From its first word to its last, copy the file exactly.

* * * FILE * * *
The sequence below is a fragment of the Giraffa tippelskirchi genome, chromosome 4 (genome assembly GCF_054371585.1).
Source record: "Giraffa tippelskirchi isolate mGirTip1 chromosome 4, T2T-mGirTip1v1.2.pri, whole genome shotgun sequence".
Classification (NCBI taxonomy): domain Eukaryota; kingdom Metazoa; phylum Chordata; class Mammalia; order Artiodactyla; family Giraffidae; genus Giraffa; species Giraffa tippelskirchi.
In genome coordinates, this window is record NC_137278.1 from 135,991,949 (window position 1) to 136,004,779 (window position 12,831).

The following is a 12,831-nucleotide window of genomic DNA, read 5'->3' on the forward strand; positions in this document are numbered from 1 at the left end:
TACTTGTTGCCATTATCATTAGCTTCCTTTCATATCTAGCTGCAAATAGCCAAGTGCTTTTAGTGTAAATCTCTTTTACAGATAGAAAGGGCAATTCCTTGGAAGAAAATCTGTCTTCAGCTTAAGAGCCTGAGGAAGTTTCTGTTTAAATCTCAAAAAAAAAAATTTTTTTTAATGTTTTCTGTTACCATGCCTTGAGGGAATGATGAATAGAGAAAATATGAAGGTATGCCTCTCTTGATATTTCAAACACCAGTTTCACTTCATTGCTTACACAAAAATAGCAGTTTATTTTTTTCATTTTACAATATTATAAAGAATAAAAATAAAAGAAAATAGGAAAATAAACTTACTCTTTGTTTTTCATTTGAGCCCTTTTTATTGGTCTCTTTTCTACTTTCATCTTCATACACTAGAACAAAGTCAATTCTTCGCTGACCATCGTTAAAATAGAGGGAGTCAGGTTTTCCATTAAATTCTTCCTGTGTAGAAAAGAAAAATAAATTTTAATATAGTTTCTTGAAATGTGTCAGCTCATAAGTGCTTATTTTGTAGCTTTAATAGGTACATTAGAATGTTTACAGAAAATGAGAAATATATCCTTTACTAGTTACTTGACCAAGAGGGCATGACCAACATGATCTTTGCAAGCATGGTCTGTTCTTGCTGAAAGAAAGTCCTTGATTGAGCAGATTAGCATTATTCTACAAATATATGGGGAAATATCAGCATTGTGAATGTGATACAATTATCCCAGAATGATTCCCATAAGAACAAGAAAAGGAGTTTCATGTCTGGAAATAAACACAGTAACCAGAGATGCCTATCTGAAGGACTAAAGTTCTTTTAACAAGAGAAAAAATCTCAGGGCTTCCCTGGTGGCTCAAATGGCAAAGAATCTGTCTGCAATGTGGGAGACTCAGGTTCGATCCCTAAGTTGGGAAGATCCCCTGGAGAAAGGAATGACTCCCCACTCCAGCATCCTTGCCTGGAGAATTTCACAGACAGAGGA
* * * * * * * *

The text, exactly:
The sequence below is a fragment of the Giraffa tippelskirchi genome, chromosome 4 (genome assembly GCF_054371585.1).
Source record: "Giraffa tippelskirchi isolate mGirTip1 chromosome 4, T2T-mGirTip1v1.2.pri, whole genome shotgun sequence".
Classification (NCBI taxonomy): domain Eukaryota; kingdom Metazoa; phylum Chordata; class Mammalia; order Artiodactyla; family Giraffidae; genus Giraffa; species Giraffa tippelskirchi.
In genome coordinates, this window is record NC_137278.1 from 135,991,949 (window position 1) to 136,004,779 (window position 12,831).

The following is a 12,831-nucleotide window of genomic DNA, read 5'->3' on the forward strand; positions in this document are numbered from 1 at the left end:
TACTTGTTGCCATTATCATTAGCTTCCTTTCATATCTAGCTGCAAATAGCCAAGTGCTTTTAGTGTAAATCTCTTTTACAGATAGAAAGGGCAATTCCTTGGAAGAAAATCTGTCTTCAGCTTAAGAGCCTGAGGAAGTTTCTGTTTAAATCTCAAAAAAAAAAATTTTTTTTAATGTTTTCTGTTACCATGCCTTGAGGGAATGATGAATAGAGAAAATATGAAGGTATGCCTCTCTTGATATTTCAAACACCAGTTTCACTTCATTGCTTACACAAAAATAGCAGTTTATTTTTTTCATTTTACAATATTATAAAGAATAAAAATAAAAGAAAATAGGAAAATAAACTTACTCTTTGTTTTTCATTTGAGCCCTTTTTATTGGTCTCTTTTCTACTTTCATCTTCATACACTAGAACAAAGTCAATTCTTCGCTGACCATCGTTAAAATAGAGGGAGTCAGGTTTTCCATTAAATTCTTCCTGTGTAGAAAAGAAAAATAAATTTTAATATAGTTTCTTGAAATGTGTCAGCTCATAAGTGCTTATTTTGTAGCTTTAATAGGTACATTAGAATGTTTACAGAAAATGAGAAATATATCCTTTACTAGTTACTTGACCAAGAGGGCATGACCAACATGATCTTTGCAAGCATGGTCTGTTCTTGCTGAAAGAAAGTCCTTGATTGAGCAGATTAGCATTATTCTACAAATATATGGGGAAATATCAGCATTGTGAATGTGATACAATTATCCCAGAATGATTCCCATAAGAACAAGAAAAGGAGTTTCATGTCTGGAAATAAACACAGTAACCAGAGATGCCTATCTGAAGGACTAAAGTTCTTTTAACAAGAGAAAAAATCTCAGGGCTTCCCTGGTGGCTCAAATGGCAAAGAATCTGTCTGCAATGTGGGAGACTCAGGTTCGATCCCTAAGTTGGGAAGATCCCCTGGAGAAAGGAATGACTCCCCACTCCAGCATCCTTGCCTGGAGAATTTCACAGACAGAGGA